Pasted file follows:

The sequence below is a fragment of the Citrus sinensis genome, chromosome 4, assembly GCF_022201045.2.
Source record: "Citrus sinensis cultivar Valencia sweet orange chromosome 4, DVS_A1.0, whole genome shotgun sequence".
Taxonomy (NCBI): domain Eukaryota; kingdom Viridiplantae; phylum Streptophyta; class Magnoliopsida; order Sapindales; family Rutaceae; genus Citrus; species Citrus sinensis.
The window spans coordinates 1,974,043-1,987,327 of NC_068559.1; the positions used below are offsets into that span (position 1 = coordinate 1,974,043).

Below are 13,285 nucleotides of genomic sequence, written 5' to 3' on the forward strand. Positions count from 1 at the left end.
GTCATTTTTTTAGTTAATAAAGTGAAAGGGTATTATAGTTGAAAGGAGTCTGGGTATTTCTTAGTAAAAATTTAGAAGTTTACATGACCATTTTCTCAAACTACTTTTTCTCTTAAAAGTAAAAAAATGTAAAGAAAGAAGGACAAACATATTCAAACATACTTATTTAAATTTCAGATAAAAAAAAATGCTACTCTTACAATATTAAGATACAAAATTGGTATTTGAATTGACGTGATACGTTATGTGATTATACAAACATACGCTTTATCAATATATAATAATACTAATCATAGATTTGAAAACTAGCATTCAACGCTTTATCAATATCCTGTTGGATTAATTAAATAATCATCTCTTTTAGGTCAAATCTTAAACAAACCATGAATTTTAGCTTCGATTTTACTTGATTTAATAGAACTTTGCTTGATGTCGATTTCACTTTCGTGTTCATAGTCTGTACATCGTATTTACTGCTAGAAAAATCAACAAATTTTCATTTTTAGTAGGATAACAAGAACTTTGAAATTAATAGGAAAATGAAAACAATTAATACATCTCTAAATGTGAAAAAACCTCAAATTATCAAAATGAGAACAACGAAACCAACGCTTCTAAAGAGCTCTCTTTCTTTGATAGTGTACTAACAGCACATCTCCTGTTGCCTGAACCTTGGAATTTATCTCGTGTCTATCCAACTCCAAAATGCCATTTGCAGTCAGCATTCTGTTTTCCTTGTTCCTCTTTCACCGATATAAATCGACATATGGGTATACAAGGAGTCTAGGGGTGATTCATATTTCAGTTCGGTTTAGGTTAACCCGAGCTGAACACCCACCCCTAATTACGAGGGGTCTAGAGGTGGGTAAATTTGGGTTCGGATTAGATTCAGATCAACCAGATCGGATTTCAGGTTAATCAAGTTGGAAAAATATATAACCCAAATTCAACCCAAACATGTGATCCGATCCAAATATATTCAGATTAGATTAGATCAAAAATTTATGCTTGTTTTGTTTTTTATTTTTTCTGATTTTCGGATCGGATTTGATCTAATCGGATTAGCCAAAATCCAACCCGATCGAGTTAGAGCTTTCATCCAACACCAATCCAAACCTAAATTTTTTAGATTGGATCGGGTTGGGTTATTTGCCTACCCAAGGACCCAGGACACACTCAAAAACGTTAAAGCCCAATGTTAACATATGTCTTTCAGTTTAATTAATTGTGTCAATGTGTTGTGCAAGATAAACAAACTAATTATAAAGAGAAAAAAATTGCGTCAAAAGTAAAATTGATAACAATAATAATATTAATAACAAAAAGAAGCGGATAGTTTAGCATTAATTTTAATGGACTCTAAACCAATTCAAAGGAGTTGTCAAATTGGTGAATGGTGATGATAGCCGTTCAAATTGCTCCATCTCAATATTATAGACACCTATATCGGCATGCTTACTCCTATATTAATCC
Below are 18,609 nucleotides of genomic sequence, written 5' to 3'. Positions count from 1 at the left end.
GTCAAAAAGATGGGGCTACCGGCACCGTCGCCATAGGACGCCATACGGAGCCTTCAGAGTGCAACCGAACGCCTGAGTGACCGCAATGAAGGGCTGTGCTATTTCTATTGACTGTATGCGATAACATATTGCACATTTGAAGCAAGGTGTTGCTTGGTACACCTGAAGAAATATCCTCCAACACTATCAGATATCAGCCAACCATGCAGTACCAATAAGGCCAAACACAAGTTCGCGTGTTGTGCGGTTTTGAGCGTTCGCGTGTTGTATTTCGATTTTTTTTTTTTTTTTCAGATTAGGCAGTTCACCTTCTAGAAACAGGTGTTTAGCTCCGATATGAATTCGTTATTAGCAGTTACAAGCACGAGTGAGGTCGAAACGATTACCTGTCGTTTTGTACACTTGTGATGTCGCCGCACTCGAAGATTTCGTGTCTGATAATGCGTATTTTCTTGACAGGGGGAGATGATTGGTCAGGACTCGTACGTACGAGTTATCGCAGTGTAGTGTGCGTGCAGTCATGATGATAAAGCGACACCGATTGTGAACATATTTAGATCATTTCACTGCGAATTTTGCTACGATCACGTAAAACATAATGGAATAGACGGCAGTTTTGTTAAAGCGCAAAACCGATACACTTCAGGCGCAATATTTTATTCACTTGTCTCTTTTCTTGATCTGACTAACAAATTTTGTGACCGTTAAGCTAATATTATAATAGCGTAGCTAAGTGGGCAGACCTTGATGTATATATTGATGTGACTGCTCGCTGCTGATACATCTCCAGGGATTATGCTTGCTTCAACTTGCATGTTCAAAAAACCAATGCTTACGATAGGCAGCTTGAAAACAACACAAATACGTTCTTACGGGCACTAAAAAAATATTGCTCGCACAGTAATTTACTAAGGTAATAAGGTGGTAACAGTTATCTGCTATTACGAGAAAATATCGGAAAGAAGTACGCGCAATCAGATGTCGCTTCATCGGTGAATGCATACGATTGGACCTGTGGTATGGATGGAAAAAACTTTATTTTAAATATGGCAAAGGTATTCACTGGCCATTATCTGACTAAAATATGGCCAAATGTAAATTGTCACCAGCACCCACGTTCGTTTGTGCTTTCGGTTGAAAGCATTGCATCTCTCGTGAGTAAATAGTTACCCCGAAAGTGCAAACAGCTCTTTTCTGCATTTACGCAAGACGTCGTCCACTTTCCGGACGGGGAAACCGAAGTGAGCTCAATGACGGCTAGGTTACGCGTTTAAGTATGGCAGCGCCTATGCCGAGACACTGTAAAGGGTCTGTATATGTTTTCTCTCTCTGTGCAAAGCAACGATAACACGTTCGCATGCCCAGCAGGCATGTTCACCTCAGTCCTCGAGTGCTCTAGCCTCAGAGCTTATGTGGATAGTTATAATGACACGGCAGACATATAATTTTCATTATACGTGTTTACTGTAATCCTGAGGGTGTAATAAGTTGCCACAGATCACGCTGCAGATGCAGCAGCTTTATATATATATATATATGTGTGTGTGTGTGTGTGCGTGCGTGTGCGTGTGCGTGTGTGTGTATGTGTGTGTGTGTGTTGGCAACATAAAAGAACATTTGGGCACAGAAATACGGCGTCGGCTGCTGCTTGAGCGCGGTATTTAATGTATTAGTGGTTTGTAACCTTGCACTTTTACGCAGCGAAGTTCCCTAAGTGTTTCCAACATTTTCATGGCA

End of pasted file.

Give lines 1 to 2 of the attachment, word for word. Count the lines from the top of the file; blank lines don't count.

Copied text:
The sequence below is a fragment of the Citrus sinensis genome, chromosome 4, assembly GCF_022201045.2.
Source record: "Citrus sinensis cultivar Valencia sweet orange chromosome 4, DVS_A1.0, whole genome shotgun sequence".